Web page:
Pre-1954 Silver Commemoratives Pre-1954 Silver Commemoratives

Pre-1954 Silver Commemoratives

Commemorative Coins, as suggested by their name, were struck to mark a special event, or the anniversary of some event of historical significance. This tradition really extends back to ancient times, with the Romans often striking coins to commemorate some victory in battle or other noteworthy occurrence.

The first U.S. commemorative coins were struck for the Columbian Exposition held in Chicago in 1893 to mark the 400th anniversary of Columbus’s voyage to America. Both a quarter picturing Queen Isabella of Spain as well as a half dollar portraying Christopher Columbus were issued. Another early issue was the Lafayette Dollar made in 1900 to mark the friendship between France and the United States. Many of the early commemorative issues were issued in conjunction with a major world exposition such as the Louisiana Purchase Exposition in St. Louis held in 1904, the Lewis and Clark Exposition in Portland in 1905 or the Panama-Pacific Expo held in San Francisco in 1915. After the initial quarter in 1893 and the dollar coin in 1900, all subsequent silver commemoratives during the classic era were half dollars.

In the late 1910s and 1920s, commemoratives were usually issued to mark the centennial of Statehood (Illinois, Maine, Missouri, Alabama) or another major anniversary such as the Pilgrim landing, Monroe Doctrine, Huguenot-Walloon settlement, Lexington-Concord, Sesquicentennial of Independence and others.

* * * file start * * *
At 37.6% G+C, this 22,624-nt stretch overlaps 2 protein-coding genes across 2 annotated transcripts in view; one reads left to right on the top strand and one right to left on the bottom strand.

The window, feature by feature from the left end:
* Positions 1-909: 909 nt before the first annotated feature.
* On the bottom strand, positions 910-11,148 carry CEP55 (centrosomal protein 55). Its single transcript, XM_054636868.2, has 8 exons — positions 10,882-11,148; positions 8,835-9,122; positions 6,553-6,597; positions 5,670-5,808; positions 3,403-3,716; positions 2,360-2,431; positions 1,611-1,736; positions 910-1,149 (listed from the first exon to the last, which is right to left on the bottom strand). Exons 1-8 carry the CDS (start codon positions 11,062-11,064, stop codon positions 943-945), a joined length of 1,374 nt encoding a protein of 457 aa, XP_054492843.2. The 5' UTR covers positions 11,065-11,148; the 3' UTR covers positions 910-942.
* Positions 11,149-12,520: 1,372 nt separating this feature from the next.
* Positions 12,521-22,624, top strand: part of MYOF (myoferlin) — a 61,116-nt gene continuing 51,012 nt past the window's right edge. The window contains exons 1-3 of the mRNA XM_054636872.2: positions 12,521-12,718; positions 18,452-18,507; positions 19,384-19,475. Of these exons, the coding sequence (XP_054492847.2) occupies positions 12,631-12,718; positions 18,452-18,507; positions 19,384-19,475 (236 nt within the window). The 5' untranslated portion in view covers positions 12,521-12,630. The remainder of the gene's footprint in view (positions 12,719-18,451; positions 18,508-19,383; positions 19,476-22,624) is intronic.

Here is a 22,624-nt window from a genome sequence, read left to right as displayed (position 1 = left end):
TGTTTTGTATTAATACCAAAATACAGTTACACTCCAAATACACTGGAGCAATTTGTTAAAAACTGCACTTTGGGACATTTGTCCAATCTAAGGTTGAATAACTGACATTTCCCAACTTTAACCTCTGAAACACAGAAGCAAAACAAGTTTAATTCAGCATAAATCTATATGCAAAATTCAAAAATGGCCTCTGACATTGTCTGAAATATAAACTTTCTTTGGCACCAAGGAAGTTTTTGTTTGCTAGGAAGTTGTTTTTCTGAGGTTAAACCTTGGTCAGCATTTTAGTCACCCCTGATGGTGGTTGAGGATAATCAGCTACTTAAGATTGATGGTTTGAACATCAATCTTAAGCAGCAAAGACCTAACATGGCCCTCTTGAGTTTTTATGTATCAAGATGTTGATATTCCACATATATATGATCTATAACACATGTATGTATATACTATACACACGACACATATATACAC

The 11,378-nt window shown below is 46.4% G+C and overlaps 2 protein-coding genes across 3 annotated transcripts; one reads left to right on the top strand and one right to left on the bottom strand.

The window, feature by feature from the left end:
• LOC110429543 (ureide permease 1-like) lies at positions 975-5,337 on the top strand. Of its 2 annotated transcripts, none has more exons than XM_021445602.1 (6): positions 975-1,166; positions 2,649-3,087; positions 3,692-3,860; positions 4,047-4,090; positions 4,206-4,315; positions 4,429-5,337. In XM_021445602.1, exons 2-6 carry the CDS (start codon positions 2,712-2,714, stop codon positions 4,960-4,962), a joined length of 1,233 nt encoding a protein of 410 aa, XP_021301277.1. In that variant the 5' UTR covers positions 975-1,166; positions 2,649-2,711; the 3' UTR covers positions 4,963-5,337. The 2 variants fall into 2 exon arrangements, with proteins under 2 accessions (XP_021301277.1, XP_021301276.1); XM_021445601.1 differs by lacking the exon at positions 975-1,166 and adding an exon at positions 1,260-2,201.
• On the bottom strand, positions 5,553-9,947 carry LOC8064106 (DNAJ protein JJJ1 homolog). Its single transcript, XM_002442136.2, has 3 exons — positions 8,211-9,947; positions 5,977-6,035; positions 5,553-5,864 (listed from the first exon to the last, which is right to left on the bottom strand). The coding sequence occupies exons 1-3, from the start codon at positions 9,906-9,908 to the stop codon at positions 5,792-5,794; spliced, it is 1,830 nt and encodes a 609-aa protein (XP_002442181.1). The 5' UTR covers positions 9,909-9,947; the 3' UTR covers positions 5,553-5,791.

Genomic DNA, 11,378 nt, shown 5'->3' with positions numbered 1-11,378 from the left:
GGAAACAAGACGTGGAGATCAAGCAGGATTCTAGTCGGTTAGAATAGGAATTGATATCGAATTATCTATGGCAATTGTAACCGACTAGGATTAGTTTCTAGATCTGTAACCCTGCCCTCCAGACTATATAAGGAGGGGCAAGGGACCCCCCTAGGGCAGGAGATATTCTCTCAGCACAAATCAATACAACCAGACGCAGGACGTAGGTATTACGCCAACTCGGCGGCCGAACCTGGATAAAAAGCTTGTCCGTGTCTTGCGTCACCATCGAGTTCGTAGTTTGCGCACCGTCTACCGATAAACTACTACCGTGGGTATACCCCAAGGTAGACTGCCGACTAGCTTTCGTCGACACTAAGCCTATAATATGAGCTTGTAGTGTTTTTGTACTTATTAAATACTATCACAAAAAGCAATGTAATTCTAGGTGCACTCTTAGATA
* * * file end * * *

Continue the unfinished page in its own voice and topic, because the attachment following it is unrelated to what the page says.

As commemorative coins were sold at a premium, they served as excellent fundraisers, and before long, more and more entities sought permission from the government to issue these coins. By the 1930s, dozens of commemorative issues began to appear, many only marking anniversaries of cities or charters, or a local event such as the opening of the Bay Bridge in San Francisco or a Music Center in Cincinnati. As these issues multiplied, collectors struggled to complete their sets leading to a speculative boom in prices in the mid and late 1930s. By 1937-38, the fad had played out, and the commemorative program was greatly curtailed. From 1939 to 1954, only three more issues were forthcoming and in 1954, a 28-year suspension in all issues ensued.

Collector interest in commemorative coins today remains good, with cycles of greater, and less activity the norm. As many were sold in cardboard holders, spectacular toning is seen on a number of issues, and these often sell for great premiums if the toning is deemed to be original.

Circulation Strike
Circulation Strike
Circulation Strike
Proof Strike
Proof Strike
Proof Strike

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